Medicaid is a program that provides health coverage to some low-income Alabama residents. Medicaid covers families with children and pregnant women, the elderly, and people with disabilities, if state and federal guidelines are met. Legal residents who are not U.S. citizens may be eligible for Medicaid. However, questions concerning immigration status and eligibility should be directed to the Alabama Department of Human Resources.
- For certain categories of people, eligibility for Medicaid is based on the amount of your household income. In Alabama you may be eligible for Medicaid if you are an infant, a child, a pregnant woman, or a parent of a child and your family income meets the Medicaid income standards. If you are a woman between 19 and 44 and your family income meets the Medicaid income standards, you may be eligible for birth control services only.
Income eligibility levels for these categories are described below. Your assets and some expenses also may be taken into account, so you should contact Alabama Medicaid for more information.
Low income persons eligible for Medicaid in Alabama*
Category — Income eligibility (as percent of federal poverty level)
Child 0-5 — 133%
Child 6-19 — 100%
Working — 26%
Non-Working — 11%
Pregnant woman — 133%
* Eligibility information was compiled from State Health Facts Online, the Kaiser Family Foundation, and may have changed since this guide was published. Contact your state Medicaid program for the most up-to-date information and for other eligibility requirements that may apply.
To get an idea of how your income compares to the federal poverty level, use the federal poverty guideline issued by the U.S. Department of Health and Human Services for the year 2008:
Size of Family Unit — Poverty Guideline (annual income)
1 — $ 10,400
2 — $ 14,000
3 — $ 17,600
For larger families add $3,600 for each additional person
So, for example, using this guideline, 133% of the federal poverty level for a family of 3 would be an annual income of $23,408, or a monthly income of $1,951.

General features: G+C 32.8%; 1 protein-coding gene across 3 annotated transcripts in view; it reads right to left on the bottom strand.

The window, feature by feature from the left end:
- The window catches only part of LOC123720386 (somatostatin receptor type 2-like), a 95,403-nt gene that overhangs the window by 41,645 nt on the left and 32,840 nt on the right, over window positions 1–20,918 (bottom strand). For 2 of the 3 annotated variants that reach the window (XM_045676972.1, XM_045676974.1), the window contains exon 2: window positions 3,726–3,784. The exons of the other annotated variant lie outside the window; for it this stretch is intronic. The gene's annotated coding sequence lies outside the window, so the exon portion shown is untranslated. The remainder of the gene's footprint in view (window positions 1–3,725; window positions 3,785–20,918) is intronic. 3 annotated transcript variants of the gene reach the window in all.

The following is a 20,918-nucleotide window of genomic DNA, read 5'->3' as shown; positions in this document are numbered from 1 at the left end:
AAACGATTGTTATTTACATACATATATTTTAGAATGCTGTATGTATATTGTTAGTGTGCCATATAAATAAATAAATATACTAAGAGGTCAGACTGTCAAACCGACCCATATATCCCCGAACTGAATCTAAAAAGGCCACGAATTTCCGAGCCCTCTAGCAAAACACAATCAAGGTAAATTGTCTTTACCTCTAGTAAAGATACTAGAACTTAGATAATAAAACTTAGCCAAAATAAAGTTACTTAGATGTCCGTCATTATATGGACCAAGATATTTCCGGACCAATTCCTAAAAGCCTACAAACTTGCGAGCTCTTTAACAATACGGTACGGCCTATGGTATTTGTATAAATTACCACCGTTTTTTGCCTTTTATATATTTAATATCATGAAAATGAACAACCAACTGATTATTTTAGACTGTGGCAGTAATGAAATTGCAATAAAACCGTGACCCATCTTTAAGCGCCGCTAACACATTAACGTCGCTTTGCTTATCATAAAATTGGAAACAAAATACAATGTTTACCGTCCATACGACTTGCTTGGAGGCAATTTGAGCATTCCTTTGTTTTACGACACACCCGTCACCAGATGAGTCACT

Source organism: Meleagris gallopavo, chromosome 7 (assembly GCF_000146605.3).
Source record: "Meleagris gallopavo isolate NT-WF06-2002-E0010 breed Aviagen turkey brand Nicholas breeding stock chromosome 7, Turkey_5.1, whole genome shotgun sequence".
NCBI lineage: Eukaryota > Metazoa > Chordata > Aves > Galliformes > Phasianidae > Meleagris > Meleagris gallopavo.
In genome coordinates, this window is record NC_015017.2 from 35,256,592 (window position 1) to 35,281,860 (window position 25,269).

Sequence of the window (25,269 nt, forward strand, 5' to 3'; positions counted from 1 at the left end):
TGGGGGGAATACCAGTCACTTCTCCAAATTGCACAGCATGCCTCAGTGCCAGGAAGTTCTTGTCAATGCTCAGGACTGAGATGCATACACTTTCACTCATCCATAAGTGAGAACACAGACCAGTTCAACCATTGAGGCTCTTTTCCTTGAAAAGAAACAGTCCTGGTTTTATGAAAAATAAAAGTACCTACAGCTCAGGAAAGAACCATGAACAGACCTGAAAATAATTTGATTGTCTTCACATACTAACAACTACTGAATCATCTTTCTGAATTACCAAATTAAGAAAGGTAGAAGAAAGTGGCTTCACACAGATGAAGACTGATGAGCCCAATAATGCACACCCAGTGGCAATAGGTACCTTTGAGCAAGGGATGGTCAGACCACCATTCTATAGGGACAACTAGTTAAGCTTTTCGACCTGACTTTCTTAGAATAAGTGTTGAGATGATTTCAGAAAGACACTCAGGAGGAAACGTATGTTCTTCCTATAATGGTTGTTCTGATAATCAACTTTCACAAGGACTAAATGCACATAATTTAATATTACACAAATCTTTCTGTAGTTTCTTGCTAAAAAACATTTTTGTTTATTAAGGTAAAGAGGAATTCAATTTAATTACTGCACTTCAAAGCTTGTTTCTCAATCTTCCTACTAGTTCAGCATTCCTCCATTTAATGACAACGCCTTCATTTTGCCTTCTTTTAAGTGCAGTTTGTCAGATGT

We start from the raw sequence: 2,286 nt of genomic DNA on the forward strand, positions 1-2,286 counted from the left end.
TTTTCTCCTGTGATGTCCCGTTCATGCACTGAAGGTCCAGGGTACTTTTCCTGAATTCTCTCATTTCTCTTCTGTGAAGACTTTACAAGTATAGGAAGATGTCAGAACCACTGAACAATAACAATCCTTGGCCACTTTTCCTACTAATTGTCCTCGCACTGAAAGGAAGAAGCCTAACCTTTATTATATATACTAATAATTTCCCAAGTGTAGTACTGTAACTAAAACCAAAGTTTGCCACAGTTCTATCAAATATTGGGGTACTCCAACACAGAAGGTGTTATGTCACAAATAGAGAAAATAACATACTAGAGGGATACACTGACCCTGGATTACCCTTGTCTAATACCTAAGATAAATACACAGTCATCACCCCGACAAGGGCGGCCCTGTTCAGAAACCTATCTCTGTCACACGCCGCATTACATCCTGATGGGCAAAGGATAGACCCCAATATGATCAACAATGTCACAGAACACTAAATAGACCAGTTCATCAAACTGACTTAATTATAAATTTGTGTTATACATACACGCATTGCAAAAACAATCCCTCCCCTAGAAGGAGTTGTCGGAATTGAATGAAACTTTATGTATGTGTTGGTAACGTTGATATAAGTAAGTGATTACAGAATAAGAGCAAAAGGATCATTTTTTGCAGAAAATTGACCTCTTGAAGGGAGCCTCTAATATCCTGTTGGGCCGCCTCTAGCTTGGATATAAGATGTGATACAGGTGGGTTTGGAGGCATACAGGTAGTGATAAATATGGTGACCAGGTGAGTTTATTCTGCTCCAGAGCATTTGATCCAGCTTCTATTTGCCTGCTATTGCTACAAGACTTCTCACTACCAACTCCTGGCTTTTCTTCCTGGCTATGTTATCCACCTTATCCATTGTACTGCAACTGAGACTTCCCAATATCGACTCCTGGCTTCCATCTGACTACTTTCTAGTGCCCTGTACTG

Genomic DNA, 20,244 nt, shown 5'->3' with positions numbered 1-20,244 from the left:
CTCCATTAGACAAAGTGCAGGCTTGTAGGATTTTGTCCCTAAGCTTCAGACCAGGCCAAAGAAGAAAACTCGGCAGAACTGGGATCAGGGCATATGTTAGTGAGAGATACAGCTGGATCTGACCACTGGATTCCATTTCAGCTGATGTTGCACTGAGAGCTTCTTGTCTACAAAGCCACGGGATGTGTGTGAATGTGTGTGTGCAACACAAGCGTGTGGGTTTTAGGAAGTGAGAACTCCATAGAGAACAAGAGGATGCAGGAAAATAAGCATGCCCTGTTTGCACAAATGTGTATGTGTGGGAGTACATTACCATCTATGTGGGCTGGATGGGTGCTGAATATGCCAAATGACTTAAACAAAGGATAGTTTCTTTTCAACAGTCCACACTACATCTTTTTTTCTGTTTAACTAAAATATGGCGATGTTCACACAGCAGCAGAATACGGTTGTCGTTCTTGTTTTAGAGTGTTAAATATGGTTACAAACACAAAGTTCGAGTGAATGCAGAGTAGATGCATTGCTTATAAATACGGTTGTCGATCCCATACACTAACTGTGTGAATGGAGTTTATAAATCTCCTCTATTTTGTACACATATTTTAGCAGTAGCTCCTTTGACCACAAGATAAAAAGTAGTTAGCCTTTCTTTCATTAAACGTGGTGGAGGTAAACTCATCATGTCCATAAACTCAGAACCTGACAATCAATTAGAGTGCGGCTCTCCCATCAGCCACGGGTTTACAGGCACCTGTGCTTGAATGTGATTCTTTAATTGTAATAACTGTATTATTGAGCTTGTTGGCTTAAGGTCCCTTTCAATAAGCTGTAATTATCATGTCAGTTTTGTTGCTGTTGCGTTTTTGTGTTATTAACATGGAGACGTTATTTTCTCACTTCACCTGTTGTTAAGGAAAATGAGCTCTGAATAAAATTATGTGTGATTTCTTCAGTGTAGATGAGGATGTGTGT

Contact your state Medicaid program for the most up to date information and for other eligibility requirements that may apply.
- Parents who receive benefits under Temporary Assistance for Needy Families (TANF), also know as TANF Alabama Cash Assistance, are automatically covered. Parents should also know that when you get a job and your TANF benefits end, you generally can stay on Medicaid for a 12 month period.
- Poor elderly or disabled people who get Supplemental Security Income (SSI) benefits can also qualify for Medicaid.
Disabled individuals should know that if your income earned from a job increases so that you no longer qualify for SSI, you may be able to continue your Medicaid coverage at least for a limited time.
- Retired or disabled people who have low incomes and are enrolled in Medicare may also qualify for help from Medicaid. Even though your income may be too high to qualify for Medicaid insurance coverage, there may be other ways Medicaid can help you.
If your household income is below the poverty level, Medicaid will pay your Medicare monthly premium and your Medicare deductibles and coinsurance. This is called the Qualified Medicare Beneficiary (QMB) program.
If your household income is above 100% but below 120% of the poverty level, Medicaid will pay for your monthly Medicare premiums only. This is called the Specified Low-Income Medicare Beneficiary (SLMB) program.
Contact Alabama Medicaid for more information about other eligibility requirements.
- There may be other ways that Medicaid can help. To find out if you or other members of your family qualify for Medicaid, contact Alabama Medicaid. To obtain the locations and telephone number of branch offices near you, call (800) 362-1504 or go to www.medicaid.state.al.us.